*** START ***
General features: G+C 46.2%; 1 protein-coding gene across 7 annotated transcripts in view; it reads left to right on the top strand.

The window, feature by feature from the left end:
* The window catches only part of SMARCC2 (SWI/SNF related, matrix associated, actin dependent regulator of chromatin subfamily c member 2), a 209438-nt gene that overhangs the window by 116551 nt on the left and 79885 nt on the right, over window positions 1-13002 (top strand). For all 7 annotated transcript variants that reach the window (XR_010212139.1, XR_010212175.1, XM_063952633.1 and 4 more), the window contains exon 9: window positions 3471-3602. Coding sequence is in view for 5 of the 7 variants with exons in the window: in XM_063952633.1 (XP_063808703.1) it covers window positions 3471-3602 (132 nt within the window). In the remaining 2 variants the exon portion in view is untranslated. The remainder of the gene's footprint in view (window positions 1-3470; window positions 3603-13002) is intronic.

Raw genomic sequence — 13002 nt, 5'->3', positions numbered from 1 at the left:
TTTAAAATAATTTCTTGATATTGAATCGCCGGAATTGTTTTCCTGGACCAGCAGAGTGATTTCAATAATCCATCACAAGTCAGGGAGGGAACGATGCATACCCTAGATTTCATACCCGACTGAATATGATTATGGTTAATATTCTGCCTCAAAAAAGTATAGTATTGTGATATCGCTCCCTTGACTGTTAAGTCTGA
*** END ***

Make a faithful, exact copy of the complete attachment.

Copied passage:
General features: G+C 46.2%; 1 protein-coding gene across 7 annotated transcripts in view; it reads left to right on the top strand.

The window, feature by feature from the left end:
* The window catches only part of SMARCC2 (SWI/SNF related, matrix associated, actin dependent regulator of chromatin subfamily c member 2), a 209438-nt gene that overhangs the window by 116551 nt on the left and 79885 nt on the right, over window positions 1-13002 (top strand). For all 7 annotated transcript variants that reach the window (XR_010212139.1, XR_010212175.1, XM_063952633.1 and 4 more), the window contains exon 9: window positions 3471-3602. Coding sequence is in view for 5 of the 7 variants with exons in the window: in XM_063952633.1 (XP_063808703.1) it covers window positions 3471-3602 (132 nt within the window). In the remaining 2 variants the exon portion in view is untranslated. The remainder of the gene's footprint in view (window positions 1-3470; window positions 3603-13002) is intronic.

Raw genomic sequence — 13002 nt, 5'->3', positions numbered from 1 at the left:
TTTAAAATAATTTCTTGATATTGAATCGCCGGAATTGTTTTCCTGGACCAGCAGAGTGATTTCAATAATCCATCACAAGTCAGGGAGGGAACGATGCATACCCTAGATTTCATACCCGACTGAATATGATTATGGTTAATATTCTGCCTCAAAAAAGTATAGTATTGTGATATCGCTCCCTTGACTGTTAAGTCTGA